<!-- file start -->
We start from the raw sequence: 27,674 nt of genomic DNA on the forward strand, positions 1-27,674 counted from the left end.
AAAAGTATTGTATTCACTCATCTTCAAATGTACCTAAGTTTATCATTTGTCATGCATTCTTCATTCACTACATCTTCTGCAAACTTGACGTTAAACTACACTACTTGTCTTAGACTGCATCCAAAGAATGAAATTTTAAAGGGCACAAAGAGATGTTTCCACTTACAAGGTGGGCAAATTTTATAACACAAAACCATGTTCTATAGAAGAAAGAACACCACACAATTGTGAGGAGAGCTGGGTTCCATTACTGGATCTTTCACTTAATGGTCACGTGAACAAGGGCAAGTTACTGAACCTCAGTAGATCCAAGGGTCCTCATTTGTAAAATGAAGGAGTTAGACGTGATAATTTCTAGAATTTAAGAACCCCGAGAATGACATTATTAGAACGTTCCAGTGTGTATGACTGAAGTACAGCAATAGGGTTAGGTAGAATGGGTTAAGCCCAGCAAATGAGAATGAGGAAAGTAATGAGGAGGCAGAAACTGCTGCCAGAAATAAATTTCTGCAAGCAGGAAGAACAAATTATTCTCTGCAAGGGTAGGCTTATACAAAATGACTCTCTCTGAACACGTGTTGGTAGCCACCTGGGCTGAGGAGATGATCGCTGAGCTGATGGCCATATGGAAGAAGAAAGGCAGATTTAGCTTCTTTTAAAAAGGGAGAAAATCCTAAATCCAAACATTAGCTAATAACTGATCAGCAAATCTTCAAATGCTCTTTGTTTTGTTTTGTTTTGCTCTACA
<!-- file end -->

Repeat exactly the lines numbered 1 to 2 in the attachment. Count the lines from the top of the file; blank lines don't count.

We start from the raw sequence: 27,674 nt of genomic DNA on the forward strand, positions 1-27,674 counted from the left end.
AAAAGTATTGTATTCACTCATCTTCAAATGTACCTAAGTTTATCATTTGTCATGCATTCTTCATTCACTACATCTTCTGCAAACTTGACGTTAAACTACACTACTTGTCTTAGACTGCATCCAAAGAATGAAATTTTAAAGGGCACAAAGAGATGTTTCCACTTACAAGGTGGGCAAATTTTATAACACAAAACCATGTTCTATAGAAGAAAGAACACCACACAATTGTGAGGAGAGCTGGGTTCCATTACTGGATCTTTCACTTAATGGTCACGTGAACAAGGGCAAGTTACTGAACCTCAGTAGATCCAAGGGTCCTCATTTGTAAAATGAAGGAGTTAGACGTGATAATTTCTAGAATTTAAGAACCCCGAGAATGACATTATTAGAACGTTCCAGTGTGTATGACTGAAGTACAGCAATAGGGTTAGGTAGAATGGGTTAAGCCCAGCAAATGAGAATGAGGAAAGTAATGAGGAGGCAGAAACTGCTGCCAGAAATAAATTTCTGCAAGCAGGAAGAACAAATTATTCTCTGCAAGGGTAGGCTTATACAAAATGACTCTCTCTGAACACGTGTTGGTAGCCACCTGGGCTGAGGAGATGATCGCTGAGCTGATGGCCATATGGAAGAAGAAAGGCAGATTTAGCTTCTTTTAAAAAGGGAGAAAATCCTAAATCCAAACATTAGCTAATAACTGATCAGCAAATCTTCAAATGCTCTTTGTTTTGTTTTGTTTTGCTCTACA